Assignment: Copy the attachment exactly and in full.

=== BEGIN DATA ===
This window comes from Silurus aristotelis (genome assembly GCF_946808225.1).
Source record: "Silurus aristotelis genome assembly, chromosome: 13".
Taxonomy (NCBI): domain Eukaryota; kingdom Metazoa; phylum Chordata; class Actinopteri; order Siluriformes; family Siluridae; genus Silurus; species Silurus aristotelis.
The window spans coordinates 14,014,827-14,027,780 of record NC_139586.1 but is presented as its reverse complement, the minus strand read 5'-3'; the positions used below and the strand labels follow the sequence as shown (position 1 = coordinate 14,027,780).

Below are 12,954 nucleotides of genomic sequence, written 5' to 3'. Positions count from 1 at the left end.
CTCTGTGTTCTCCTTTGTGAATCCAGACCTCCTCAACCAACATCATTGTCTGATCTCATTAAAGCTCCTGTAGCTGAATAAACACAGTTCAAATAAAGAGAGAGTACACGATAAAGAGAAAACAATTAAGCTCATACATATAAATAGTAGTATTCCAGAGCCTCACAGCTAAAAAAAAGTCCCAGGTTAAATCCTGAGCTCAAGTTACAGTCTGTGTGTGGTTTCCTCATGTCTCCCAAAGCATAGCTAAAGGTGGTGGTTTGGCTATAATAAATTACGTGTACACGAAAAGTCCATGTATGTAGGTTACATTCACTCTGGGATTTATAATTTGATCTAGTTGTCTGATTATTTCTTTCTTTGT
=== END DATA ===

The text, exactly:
This window comes from Silurus aristotelis (genome assembly GCF_946808225.1).
Source record: "Silurus aristotelis genome assembly, chromosome: 13".
Taxonomy (NCBI): domain Eukaryota; kingdom Metazoa; phylum Chordata; class Actinopteri; order Siluriformes; family Siluridae; genus Silurus; species Silurus aristotelis.
The window spans coordinates 14,014,827-14,027,780 of record NC_139586.1 but is presented as its reverse complement, the minus strand read 5'-3'; the positions used below and the strand labels follow the sequence as shown (position 1 = coordinate 14,027,780).

Below are 12,954 nucleotides of genomic sequence, written 5' to 3'. Positions count from 1 at the left end.
CTCTGTGTTCTCCTTTGTGAATCCAGACCTCCTCAACCAACATCATTGTCTGATCTCATTAAAGCTCCTGTAGCTGAATAAACACAGTTCAAATAAAGAGAGAGTACACGATAAAGAGAAAACAATTAAGCTCATACATATAAATAGTAGTATTCCAGAGCCTCACAGCTAAAAAAAAGTCCCAGGTTAAATCCTGAGCTCAAGTTACAGTCTGTGTGTGGTTTCCTCATGTCTCCCAAAGCATAGCTAAAGGTGGTGGTTTGGCTATAATAAATTACGTGTACACGAAAAGTCCATGTATGTAGGTTACATTCACTCTGGGATTTATAATTTGATCTAGTTGTCTGATTATTTCTTTCTTTGT